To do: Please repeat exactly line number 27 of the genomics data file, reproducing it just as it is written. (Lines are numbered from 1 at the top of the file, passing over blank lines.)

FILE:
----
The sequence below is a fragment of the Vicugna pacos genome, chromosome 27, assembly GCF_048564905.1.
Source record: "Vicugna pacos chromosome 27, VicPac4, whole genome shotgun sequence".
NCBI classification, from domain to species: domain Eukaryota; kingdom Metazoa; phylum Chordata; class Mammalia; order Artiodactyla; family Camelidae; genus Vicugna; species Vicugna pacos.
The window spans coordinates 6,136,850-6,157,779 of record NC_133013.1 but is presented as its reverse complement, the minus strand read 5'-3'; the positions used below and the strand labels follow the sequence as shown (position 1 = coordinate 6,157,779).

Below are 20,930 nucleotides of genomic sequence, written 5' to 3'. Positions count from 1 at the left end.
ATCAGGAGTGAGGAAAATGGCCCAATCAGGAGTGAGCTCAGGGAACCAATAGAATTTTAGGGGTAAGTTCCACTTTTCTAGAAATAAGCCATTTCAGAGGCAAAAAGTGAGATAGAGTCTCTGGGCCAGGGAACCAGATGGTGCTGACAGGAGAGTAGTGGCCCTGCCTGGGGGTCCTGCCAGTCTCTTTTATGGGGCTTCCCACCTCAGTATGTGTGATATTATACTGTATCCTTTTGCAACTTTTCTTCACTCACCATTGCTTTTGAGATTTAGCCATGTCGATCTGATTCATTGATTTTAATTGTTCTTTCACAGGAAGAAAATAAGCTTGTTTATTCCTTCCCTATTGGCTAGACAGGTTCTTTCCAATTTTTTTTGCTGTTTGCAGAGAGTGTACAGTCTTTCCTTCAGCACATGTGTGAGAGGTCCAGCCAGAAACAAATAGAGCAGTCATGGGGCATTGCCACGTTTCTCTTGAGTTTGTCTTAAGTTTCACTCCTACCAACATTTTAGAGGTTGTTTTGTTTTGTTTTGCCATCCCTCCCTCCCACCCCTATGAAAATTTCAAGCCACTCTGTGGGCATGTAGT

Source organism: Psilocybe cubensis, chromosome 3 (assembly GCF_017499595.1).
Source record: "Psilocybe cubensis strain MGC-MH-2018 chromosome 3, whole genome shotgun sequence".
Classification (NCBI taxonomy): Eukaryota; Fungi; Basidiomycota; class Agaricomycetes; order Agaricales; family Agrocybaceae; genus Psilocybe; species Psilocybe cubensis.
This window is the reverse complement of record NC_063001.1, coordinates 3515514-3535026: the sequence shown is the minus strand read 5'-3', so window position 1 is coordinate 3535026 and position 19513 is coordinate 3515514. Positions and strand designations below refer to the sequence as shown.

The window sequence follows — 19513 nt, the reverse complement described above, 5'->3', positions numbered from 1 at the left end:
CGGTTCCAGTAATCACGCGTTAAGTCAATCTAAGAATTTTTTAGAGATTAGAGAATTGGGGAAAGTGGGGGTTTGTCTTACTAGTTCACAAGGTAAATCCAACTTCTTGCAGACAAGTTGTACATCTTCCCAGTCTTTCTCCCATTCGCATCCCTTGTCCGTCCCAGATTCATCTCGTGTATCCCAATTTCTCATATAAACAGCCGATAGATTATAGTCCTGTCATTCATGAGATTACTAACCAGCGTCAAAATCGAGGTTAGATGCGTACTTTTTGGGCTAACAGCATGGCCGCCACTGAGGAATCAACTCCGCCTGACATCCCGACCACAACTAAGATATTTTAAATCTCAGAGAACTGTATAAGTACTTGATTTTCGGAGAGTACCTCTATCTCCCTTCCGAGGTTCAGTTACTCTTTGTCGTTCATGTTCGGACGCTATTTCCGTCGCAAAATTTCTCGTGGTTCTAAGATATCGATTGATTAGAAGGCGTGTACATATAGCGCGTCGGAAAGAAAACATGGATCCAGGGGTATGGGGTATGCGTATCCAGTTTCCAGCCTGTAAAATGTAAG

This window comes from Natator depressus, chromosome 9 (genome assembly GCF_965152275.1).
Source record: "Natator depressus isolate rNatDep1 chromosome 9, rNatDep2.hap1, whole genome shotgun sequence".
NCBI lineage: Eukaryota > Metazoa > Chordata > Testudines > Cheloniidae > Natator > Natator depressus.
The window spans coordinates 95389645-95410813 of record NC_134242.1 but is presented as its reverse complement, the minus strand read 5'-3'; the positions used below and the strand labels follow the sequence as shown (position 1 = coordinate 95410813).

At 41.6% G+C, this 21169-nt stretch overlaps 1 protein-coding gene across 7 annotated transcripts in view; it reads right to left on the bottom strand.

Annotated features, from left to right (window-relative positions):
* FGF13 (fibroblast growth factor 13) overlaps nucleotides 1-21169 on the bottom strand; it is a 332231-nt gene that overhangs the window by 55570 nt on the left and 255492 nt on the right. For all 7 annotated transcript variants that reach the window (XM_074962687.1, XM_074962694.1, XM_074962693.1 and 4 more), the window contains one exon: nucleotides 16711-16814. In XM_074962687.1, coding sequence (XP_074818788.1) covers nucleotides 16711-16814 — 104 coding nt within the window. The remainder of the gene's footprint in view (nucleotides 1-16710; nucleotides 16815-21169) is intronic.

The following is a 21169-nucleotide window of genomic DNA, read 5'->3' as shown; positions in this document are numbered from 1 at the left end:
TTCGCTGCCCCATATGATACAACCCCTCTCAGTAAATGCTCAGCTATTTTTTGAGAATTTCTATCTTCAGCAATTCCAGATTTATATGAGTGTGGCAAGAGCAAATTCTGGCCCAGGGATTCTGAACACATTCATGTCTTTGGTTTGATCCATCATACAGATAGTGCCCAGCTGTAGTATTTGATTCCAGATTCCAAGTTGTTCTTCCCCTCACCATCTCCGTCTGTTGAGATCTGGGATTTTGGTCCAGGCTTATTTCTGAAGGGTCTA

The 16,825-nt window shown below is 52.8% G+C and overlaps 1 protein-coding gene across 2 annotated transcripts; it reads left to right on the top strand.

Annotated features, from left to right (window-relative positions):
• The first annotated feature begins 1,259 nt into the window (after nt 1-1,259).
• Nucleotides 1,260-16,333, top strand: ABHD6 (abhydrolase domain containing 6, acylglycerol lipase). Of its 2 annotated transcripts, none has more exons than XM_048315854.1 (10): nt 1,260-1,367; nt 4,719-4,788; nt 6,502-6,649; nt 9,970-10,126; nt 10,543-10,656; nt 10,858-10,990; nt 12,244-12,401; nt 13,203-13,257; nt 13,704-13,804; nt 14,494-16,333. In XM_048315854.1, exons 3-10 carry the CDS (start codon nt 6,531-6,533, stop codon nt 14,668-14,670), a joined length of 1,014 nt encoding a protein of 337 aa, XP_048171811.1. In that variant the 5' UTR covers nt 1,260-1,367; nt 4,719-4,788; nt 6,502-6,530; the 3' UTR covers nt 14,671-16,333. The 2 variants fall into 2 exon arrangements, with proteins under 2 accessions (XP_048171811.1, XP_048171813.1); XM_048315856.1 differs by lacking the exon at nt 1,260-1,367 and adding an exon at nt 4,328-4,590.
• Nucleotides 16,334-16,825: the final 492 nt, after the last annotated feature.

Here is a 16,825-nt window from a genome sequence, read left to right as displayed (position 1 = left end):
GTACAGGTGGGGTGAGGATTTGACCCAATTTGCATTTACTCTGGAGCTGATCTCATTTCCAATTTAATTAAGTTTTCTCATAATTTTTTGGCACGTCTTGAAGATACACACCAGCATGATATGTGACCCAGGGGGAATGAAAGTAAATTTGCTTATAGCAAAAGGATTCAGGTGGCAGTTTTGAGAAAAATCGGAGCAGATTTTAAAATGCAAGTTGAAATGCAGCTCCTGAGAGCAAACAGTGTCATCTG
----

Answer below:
Here is a 16,825-nt window from a genome sequence, read left to right as displayed (position 1 = left end):